Diplomacy and action around Syria’s chemical weapons are very encouraging. But we must direct our focus onto tasks that are at least as urgent: First, urge elected officials to oppose US military action which is still a possibility. And more broadly, to advocate for the US to build international efforts to contain and end the fighting, deal with its impact on civilians, aid refugees, and tackle the roots of the conflict – tasks which are still virtually unaddressed by the US or the international community.
Despite the falloff in media and public attention, our role as citizens is at least as vital and compelling, and the issues we face at least as urgent and threatening as chemical weapons. Here are specific things we can ask of the US: a) use our diplomatic clout to get all external parties to end the shipment of arms to all sides; b) use the agreement on chemical weapons as a step toward bringing about a ceasefire; c) work on long-term solutions to the roots of the conflict and for a political agreement that is just and ends the war; d) change US budget priorities: the world spends just $1 on conflict prevention for every $1,885 it spends on military resources. As Mark Twain wrote, “when your only tool is a hammer, you tend to see every problem as a nail.” (See LPF’s budget priorities activity for more on this key issue) and e) increase USA aid to the United Nations High Commission on Refugees to assist Syrian refugees.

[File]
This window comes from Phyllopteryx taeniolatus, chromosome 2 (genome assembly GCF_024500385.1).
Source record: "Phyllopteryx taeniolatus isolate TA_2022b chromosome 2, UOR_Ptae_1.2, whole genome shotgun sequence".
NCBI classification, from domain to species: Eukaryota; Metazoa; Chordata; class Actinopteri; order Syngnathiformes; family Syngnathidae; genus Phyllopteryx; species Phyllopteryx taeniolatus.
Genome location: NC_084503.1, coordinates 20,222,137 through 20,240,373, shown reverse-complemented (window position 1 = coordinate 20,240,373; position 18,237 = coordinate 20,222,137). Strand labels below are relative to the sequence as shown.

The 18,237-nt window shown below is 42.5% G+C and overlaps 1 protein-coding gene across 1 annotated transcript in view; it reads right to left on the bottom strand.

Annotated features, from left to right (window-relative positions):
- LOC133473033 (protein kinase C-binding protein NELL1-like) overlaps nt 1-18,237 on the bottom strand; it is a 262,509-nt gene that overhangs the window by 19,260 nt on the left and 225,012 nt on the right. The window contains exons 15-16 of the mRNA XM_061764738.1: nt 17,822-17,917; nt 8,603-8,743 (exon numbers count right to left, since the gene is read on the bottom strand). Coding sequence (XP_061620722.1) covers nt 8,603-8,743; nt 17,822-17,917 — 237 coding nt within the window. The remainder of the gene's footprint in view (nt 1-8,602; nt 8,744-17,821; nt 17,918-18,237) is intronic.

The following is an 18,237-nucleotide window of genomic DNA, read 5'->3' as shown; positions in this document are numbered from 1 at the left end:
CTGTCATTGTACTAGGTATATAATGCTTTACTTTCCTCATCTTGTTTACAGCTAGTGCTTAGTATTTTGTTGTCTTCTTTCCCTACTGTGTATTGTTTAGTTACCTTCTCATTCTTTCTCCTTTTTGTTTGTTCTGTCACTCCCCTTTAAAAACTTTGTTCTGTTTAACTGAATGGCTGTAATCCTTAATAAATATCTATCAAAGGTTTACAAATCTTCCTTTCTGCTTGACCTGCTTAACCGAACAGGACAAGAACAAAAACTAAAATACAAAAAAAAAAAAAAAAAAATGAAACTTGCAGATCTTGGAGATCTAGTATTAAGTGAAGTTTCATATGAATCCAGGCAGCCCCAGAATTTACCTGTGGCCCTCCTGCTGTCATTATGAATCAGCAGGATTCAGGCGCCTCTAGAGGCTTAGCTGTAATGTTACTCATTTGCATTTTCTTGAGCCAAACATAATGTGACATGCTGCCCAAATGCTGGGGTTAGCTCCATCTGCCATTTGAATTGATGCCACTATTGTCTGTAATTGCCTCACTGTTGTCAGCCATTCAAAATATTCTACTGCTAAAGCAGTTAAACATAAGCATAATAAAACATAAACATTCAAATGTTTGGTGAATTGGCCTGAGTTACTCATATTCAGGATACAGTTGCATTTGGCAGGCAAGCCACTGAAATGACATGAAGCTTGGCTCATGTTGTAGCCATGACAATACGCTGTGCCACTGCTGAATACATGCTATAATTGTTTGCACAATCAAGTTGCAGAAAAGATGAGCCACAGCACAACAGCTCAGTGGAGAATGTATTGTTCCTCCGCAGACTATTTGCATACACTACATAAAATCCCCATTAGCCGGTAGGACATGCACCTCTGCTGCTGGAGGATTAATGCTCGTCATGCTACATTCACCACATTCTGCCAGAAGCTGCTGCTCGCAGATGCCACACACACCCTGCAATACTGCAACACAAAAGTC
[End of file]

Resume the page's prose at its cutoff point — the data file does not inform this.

With the International Day of Prayer for Peace (IDPP) on Sept. 21, this Sunday is a great time to offer or ask for prayers on Syria in church and share what people of faith can do (see LPF’s recent IDPP blog post).
As Christians, our advocacy flows from our commitment to active nonviolence, the Way of Jesus. It’s time to urge the US to show some imagination and not just fall into old habits of military action, but instead, take on the challenge of addressing the roots of the conflict in Syria that could lead to a genuine political solution.
Thanks to the ELCA for the excellent map.